9.jpg

Finally I get shallow enough to stand up and start running in to shore. I start pulling my wetsuit top off and down to my waist, ripping off my goggles and swim cap. Running up onto shore and over to the wetsuit strippers I spot one and ask for a hand. She grabs my suit and pulls hard, yanking the wetsuit off my legs and feet and then hands it back to me. “Thanks!” I yell and run past towards the row after row of ‘swim to bike’ bags. I count the rows; 1,2,3,4 turn right and run halfway down. I grab my bag from its hook and run to the change tent quickly. It’s packed and smells hot and muggy from all the wet men changing quickly and drying off. I spot a seat, plop down and rip open my bag. Grab the towel first to dry off my feet, put on my skull cap (kind of like a white toque made of quick dry material – keeps the sun off my head and holds some water from the aid station sponges to keep me cool), bike helmet, and special carbon fiber cycling shoes. I clip on my race number belt with my name and number tag already pinned on it, and head out to grab my bike.

10.jpg

Passing rows from the change tent over, the rows are marked and I run to my row, turn left and go up about 12 bikes. My bike has all of my food already on it and is ready to go, so it’s just a quick grab and run on my awkward cycling shoes out to the mount line. I do my best to remain calm and enjoy the moment, while being in a hurry. Right. Hopping on the bike and crossing over the timing mat to log my time in transition (called T1), I speed up lakeshore drive to the turnaround at 1.2 kms. I have a trademark bike whistle that I like to do on the bike, it’s a whistle, whistle, HYAH! Followed by two more short whistles, like a cowboy would do. It gets a good laugh out of the volunteers near the start of the bike leg and in the stands. I love to do it, because it feels like I’m letting my bike know it’s time to go hard and fast, like I am on a horse, instead of a bike. Some days I feel as though I am as close to my bike as you would be to a horse, we spend enough time together. My bike’s nickname is “Little Skylark”, after my bright red 1970 Buick Skylark. I don’t really tell people about that name, it’s just my quiet nickname for my bike. My car is fast and powerful, and so is my bike when I’m on it and in the groove.
Lakeshore drive is lined with screaming people and it is all a blur as I convince my body to switch from swimming to biking. It’s pretty easy though, I’m really good at this part. I love to bike and it’s my strong suit in the race. My biggest goal today will be to stay calm and resist the urge to hammer the bike too hard, leaving nothing for the run. I am not wearing my heart rate monitor or anything (coach said to go by feel) so I have to just trust myself and work at being fast, without getting out of breath or slamming my heart rate too high.

11.jpg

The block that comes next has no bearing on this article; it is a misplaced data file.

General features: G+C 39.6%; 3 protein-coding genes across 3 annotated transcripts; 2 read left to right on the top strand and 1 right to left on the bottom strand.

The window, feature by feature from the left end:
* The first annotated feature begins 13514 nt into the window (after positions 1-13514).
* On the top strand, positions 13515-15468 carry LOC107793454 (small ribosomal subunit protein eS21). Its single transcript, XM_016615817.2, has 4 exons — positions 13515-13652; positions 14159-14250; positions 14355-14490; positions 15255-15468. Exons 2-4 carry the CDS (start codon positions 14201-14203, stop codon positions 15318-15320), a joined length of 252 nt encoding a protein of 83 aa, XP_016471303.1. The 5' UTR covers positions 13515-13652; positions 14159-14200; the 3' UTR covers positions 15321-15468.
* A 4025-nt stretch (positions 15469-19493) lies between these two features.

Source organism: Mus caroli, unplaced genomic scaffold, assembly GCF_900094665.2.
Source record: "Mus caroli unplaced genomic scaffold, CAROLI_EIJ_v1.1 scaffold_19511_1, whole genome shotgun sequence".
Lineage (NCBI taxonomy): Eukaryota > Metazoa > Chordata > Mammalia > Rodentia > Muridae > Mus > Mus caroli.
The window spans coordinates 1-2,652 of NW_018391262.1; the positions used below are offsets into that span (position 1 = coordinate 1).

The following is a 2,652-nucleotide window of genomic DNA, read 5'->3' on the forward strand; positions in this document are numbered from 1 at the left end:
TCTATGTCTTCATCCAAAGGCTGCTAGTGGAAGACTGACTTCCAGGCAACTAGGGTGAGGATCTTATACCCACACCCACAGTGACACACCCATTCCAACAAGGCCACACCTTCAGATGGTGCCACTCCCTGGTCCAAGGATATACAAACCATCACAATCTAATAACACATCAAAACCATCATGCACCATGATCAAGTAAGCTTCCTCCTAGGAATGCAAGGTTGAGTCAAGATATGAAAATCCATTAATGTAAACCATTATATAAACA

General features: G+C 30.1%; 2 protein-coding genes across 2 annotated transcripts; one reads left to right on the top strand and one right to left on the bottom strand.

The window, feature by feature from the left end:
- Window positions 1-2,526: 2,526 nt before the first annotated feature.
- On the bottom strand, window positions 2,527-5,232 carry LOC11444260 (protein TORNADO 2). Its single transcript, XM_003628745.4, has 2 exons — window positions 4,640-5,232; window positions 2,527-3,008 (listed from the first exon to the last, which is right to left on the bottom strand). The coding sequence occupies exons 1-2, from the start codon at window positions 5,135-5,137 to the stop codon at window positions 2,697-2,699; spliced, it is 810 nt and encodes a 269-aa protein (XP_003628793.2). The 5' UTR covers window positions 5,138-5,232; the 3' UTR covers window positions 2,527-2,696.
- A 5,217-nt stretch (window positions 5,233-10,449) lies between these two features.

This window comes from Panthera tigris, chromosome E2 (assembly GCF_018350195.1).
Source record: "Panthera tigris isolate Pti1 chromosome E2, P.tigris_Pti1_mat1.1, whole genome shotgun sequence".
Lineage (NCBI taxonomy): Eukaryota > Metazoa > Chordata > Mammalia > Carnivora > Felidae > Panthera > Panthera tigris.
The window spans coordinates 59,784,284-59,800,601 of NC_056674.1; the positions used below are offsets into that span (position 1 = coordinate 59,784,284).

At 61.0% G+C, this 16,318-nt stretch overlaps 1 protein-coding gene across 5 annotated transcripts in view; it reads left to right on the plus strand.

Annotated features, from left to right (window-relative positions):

So far I feel great, and things are good. I sip a little bit of my recovery drink and drop into my aero bars for more wind efficiency. Quickly I realize that there are too many people around, and too much cause to be ready at the brakes, so I switch back to my outrigger handlebars and just stay low. Breath, remember to breath! I go roaring past my wife, Hilary and the rest of the gang from Alberta: Patrick (my coach), Annie, Ralph, Debbie, and Patrick’s kids, Dawson and McKenzie. Their Mom, Hayley is in the race with me, and probably ahead of me by 12 minutes or so, she is a much faster swimmer than I am, but I will catch her on the bike somewhere. I will catch a lot of people on the bike, that’s my strength. I remember thinking that during the swim, as people passed me for the first half of the entire swim and I got antsy about being passed so much ‘that’s ok, I’ll see you on the bike’ I thought. It was coming true, it seemed like I was passing a person every second or so for the first while, sometimes groups of people in a single push. The first part of the bike is up a long steady hill from the lake shore up and out of town towards Skaha Lake. It’s a great place to warm up the legs in preparation for what is to come. I follow my coach’s words and only sip recovery drink, I have been instructed to wait to eat until after the McLean Creek hill is done. I don’t want to upset my stomach, and I need to let my body warm to the idea of cycling after a long swim. Too much too soon will just cause bloating and discomfort, plus an early bathroom break requirement. From what my coach has said, and all that I have read, it’s best to settle in and relax for 20 minutes or so, then eat. Peter Reid, Canadian triathlete and 3 time Hawaii Ironman World Champion says of Ironman competition: “It’s so physically demanding that ironically, it usually comes down to who’s smartest.” It’s so true, and as much as I have intellectually understood his words, now I feel them. It would be so simple to hammer right now. Mash my feet into the pedals and power hard, blasting through the first 30kms, screaming past hoards of people. I could easily do that. Then I would hit Richter pass, the first mountain range, which I could probably hammer out pretty fast as well. On to Yellow Lake at full steam would be fun, and feel good. But then the marathon would arrive, and I would be empty and lose all my time on the run, if I survived it. No, that’s a bad plan. The first part of the ride is about setting a good solid pace and feeling good. Eat while you can and stay strong.